Introduction: Metal Music Note Coat Rack
I'm a big music lover and to display this love in my house, I decided to build this wall mounted coat rack.
- steel rod 8mm (total length +/- 6000mm)
- steel rod 6mm (total length +/- 2000mm)
- steel bar 4mm x 30mm (total length +/- 300mm)
I could use the metal from the class, which I payed 1€ per kilo for, so the cost for this project was approximately 15-20€
- angle grinder with cutting disc and sanding flap disc
- vise + vise grip +scrap pieces of metal pipes (to bend the rods)
- welding machine (I used a MIG welding machine, but any other will work as well) + gloves + welding helmet
- chalk (to make a pattern)
- piece of rope (any kind you like)
Step 1: Drawing
I just started a hobby welding class and after learning the basics about MIG and TIG welding, we could bring our own drawings and ideas to realize.
It was my first project in the welding class and with this instructable I want to show that you shouldn't be a professional to make something beautiful
This picture is a rough sketch of what I wanted to make, I drew this on the ground with a chalk in full scale, which I could use later on to check if the measurements of my metal rods were right.
Step 2: The Clef
I first started by making the clef and used 8mm steel rod for this.
To make sure my piece of metal was long enough, I used a rope to lay on the drawing as i could use this as the length of the rod.
I then used a vise, vise grip and a few spare pieces of metal pipes with different diameters to make my bends. Clamping the metal pipes between the vise and then using the vise grip to attach my rod to it and bend it to the desired shape.
Be carefull when doing this, as you could easily bend the metal the wrong way, making it difficult to correct later on.
Step 3: The Staff
Then it was time to make the staff
I measured a piece of 1200mm for the first line (bottom line before the bend), as this would just remain straight.
Next I took my piece of rope and measured (by the drawing I made on the ground) how long the other pieces had to be.
I then had a total of 9 pieces: 1 of 1200mm, 8 of about 600mm (every piece was different as it had to be bent later on) I used a bandsaw to cut them, but you could do it with an angle grinder as well.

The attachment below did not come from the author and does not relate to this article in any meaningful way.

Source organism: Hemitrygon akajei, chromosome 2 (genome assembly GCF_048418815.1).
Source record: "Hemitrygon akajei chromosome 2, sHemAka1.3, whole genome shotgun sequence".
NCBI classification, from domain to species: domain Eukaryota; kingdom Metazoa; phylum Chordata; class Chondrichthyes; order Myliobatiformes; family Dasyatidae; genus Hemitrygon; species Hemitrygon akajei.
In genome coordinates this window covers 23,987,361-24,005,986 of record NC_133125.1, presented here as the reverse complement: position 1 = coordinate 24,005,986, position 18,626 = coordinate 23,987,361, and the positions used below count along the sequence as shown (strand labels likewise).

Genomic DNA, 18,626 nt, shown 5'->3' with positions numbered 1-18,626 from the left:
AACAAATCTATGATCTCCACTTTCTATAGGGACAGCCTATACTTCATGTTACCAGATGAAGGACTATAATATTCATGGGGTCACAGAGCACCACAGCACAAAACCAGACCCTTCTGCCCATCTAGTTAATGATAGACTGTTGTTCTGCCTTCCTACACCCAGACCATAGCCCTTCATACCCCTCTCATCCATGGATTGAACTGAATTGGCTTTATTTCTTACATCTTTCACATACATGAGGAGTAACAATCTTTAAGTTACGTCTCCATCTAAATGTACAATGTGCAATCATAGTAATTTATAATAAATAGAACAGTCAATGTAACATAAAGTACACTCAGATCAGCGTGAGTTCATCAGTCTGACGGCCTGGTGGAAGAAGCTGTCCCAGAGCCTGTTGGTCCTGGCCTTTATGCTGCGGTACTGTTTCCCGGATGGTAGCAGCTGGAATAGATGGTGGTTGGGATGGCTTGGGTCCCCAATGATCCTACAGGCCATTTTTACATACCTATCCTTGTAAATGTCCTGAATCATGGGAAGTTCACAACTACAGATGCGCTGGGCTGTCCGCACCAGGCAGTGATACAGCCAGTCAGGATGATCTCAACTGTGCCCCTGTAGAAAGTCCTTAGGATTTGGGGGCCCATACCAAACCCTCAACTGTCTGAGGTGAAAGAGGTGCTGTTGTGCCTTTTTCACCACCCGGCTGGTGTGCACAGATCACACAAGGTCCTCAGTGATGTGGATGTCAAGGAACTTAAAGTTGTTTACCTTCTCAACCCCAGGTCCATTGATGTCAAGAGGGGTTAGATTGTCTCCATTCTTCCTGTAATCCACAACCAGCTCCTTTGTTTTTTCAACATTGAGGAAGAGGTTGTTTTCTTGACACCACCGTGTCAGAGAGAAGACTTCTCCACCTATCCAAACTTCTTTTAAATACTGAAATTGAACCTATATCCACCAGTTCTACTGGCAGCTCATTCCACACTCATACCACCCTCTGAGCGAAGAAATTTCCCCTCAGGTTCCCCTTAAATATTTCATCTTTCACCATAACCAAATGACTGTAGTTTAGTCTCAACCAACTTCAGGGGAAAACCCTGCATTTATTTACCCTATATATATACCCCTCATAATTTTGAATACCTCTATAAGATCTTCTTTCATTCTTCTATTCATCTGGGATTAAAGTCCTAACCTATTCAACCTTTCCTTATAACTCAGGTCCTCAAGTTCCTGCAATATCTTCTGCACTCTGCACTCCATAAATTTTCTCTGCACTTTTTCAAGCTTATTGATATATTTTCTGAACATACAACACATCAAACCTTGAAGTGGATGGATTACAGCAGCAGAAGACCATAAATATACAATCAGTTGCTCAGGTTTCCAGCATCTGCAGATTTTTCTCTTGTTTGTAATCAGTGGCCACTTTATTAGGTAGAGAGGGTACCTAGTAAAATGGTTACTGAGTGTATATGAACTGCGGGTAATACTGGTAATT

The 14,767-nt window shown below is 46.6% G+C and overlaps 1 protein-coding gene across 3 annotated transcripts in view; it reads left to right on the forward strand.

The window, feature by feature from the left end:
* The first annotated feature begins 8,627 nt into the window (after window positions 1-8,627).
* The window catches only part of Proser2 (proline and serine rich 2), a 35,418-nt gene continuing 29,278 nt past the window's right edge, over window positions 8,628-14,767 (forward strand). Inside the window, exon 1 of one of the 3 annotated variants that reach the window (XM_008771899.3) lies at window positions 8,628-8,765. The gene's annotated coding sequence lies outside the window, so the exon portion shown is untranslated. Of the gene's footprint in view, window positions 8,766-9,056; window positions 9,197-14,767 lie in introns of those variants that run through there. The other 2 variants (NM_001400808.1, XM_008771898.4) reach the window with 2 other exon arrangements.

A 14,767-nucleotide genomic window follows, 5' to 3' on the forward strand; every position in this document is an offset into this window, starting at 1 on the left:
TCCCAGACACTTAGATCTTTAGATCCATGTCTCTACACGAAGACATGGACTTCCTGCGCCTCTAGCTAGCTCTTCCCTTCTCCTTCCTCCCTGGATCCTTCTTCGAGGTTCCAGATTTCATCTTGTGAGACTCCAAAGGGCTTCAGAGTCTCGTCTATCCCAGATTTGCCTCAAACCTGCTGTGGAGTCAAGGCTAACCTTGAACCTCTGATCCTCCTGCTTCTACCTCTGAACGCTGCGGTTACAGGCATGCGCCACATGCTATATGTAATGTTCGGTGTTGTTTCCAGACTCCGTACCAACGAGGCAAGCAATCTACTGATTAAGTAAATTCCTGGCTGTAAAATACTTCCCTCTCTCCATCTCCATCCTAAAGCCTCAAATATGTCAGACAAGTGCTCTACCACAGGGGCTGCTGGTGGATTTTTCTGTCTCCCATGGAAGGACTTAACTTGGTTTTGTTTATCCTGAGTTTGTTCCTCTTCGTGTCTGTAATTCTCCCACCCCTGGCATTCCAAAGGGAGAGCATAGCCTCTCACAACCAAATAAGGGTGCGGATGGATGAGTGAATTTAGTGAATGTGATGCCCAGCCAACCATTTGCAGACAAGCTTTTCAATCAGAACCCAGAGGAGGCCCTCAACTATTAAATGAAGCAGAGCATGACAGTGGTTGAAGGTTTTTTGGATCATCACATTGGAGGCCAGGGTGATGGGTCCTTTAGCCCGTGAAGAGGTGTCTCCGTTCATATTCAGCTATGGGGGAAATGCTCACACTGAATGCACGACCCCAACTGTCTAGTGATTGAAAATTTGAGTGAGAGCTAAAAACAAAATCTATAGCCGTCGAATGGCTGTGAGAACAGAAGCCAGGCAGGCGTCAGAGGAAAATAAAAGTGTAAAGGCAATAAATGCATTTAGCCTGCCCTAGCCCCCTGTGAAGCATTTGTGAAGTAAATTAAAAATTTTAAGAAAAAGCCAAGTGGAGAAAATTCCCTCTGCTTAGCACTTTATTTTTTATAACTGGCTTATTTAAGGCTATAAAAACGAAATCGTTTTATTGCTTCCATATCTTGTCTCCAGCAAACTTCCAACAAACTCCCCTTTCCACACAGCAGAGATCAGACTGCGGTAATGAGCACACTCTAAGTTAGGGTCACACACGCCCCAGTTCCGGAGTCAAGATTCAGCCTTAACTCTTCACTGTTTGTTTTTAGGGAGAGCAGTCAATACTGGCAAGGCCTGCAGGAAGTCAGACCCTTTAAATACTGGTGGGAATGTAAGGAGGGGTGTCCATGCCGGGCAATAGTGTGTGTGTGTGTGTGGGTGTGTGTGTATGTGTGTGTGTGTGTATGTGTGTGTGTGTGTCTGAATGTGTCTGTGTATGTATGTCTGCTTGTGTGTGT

I used the same technique as with the clef to bend all of the pieces according to the template.
I used a small piece of metal bar to weld the bent pieces on to (as seen in the picture)
To let the bent pieces meet up in the middle, I had to cut them a little in an angle, so they would fit nicely. I made a little mess of it by adding to much material during the weld, luckely I solved this later on by hiding it with a note.
I thought it would be nice to let the staff bend down in the end, but I didn't like it that much, so I changed it afterwards.
Step 4: The Notes
Next step was to make the notes, I started by cutting the 6mm metal rod in pieces of approximately 300mm long. I bent one end back to get the hollow note-shape using the same technique as before.
I was undecisive whether I would fill up all the notes or not, but found the full notes a little more appealing.
I didn't know on beforehand that it would take such a long time to fill the notes, as I did it with welding material, making sure I didn't miss a spot.
After a welding session, that took a few hours, I could grind the surface of the notes completely smooth with the angle grinder, using a flap sanding disc.
Step 5: The Assembly
At last, I was able to put all the parts together and get one hell of a scale!!
I used some leftover pieces of the metal bar, which I bent in a 'J-shape', welding it to the bottom of every note, making the useless though beautiful lump of metal, into an eyecatching coat hanger.
Unfortunately I don't have any place in my current house to hang it, so no pics of the scale being used. Maybe for the next project: welding a house?